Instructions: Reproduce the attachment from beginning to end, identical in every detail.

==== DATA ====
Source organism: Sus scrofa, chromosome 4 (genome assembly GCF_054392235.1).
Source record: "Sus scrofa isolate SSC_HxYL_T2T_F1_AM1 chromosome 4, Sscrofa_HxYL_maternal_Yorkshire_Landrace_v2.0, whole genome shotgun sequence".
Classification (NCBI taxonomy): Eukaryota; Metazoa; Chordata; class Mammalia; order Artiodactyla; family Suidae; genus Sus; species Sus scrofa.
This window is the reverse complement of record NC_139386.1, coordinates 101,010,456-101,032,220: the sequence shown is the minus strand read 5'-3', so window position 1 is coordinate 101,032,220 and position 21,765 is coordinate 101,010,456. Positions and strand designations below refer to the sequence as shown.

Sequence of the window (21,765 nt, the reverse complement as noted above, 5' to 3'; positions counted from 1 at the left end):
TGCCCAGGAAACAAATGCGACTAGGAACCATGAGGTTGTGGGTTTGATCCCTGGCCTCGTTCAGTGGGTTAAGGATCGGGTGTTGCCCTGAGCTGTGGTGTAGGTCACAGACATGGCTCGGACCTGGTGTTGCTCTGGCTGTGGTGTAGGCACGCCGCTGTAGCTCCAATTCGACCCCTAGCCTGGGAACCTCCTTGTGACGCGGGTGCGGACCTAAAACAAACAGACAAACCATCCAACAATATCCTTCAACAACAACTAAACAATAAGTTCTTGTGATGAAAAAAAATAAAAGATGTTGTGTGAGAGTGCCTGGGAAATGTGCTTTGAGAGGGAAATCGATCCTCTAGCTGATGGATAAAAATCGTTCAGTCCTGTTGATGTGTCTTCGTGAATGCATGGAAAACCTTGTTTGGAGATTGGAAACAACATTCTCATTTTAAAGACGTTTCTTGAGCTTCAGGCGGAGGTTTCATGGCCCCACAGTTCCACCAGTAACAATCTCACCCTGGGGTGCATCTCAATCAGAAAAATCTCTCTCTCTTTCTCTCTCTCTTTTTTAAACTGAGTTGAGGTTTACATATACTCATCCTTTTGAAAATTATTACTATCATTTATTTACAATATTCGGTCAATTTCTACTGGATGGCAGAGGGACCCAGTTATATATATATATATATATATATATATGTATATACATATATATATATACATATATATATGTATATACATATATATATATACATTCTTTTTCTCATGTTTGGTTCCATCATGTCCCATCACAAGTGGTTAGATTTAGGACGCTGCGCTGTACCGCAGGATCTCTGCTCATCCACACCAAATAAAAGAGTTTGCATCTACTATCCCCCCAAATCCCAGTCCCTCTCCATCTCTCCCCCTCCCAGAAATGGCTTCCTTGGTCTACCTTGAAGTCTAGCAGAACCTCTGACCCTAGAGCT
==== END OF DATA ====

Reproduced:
Source organism: Sus scrofa, chromosome 4 (genome assembly GCF_054392235.1).
Source record: "Sus scrofa isolate SSC_HxYL_T2T_F1_AM1 chromosome 4, Sscrofa_HxYL_maternal_Yorkshire_Landrace_v2.0, whole genome shotgun sequence".
Classification (NCBI taxonomy): Eukaryota; Metazoa; Chordata; class Mammalia; order Artiodactyla; family Suidae; genus Sus; species Sus scrofa.
This window is the reverse complement of record NC_139386.1, coordinates 101,010,456-101,032,220: the sequence shown is the minus strand read 5'-3', so window position 1 is coordinate 101,032,220 and position 21,765 is coordinate 101,010,456. Positions and strand designations below refer to the sequence as shown.

Sequence of the window (21,765 nt, the reverse complement as noted above, 5' to 3'; positions counted from 1 at the left end):
TGCCCAGGAAACAAATGCGACTAGGAACCATGAGGTTGTGGGTTTGATCCCTGGCCTCGTTCAGTGGGTTAAGGATCGGGTGTTGCCCTGAGCTGTGGTGTAGGTCACAGACATGGCTCGGACCTGGTGTTGCTCTGGCTGTGGTGTAGGCACGCCGCTGTAGCTCCAATTCGACCCCTAGCCTGGGAACCTCCTTGTGACGCGGGTGCGGACCTAAAACAAACAGACAAACCATCCAACAATATCCTTCAACAACAACTAAACAATAAGTTCTTGTGATGAAAAAAAATAAAAGATGTTGTGTGAGAGTGCCTGGGAAATGTGCTTTGAGAGGGAAATCGATCCTCTAGCTGATGGATAAAAATCGTTCAGTCCTGTTGATGTGTCTTCGTGAATGCATGGAAAACCTTGTTTGGAGATTGGAAACAACATTCTCATTTTAAAGACGTTTCTTGAGCTTCAGGCGGAGGTTTCATGGCCCCACAGTTCCACCAGTAACAATCTCACCCTGGGGTGCATCTCAATCAGAAAAATCTCTCTCTCTTTCTCTCTCTCTTTTTTAAACTGAGTTGAGGTTTACATATACTCATCCTTTTGAAAATTATTACTATCATTTATTTACAATATTCGGTCAATTTCTACTGGATGGCAGAGGGACCCAGTTATATATATATATATATATATATATATGTATATACATATATATATATACATATATATATGTATATACATATATATATATACATTCTTTTTCTCATGTTTGGTTCCATCATGTCCCATCACAAGTGGTTAGATTTAGGACGCTGCGCTGTACCGCAGGATCTCTGCTCATCCACACCAAATAAAAGAGTTTGCATCTACTATCCCCCCAAATCCCAGTCCCTCTCCATCTCTCCCCCTCCCAGAAATGGCTTCCTTGGTCTACCTTGAAGTCTAGCAGAACCTCTGACCCTAGAGCT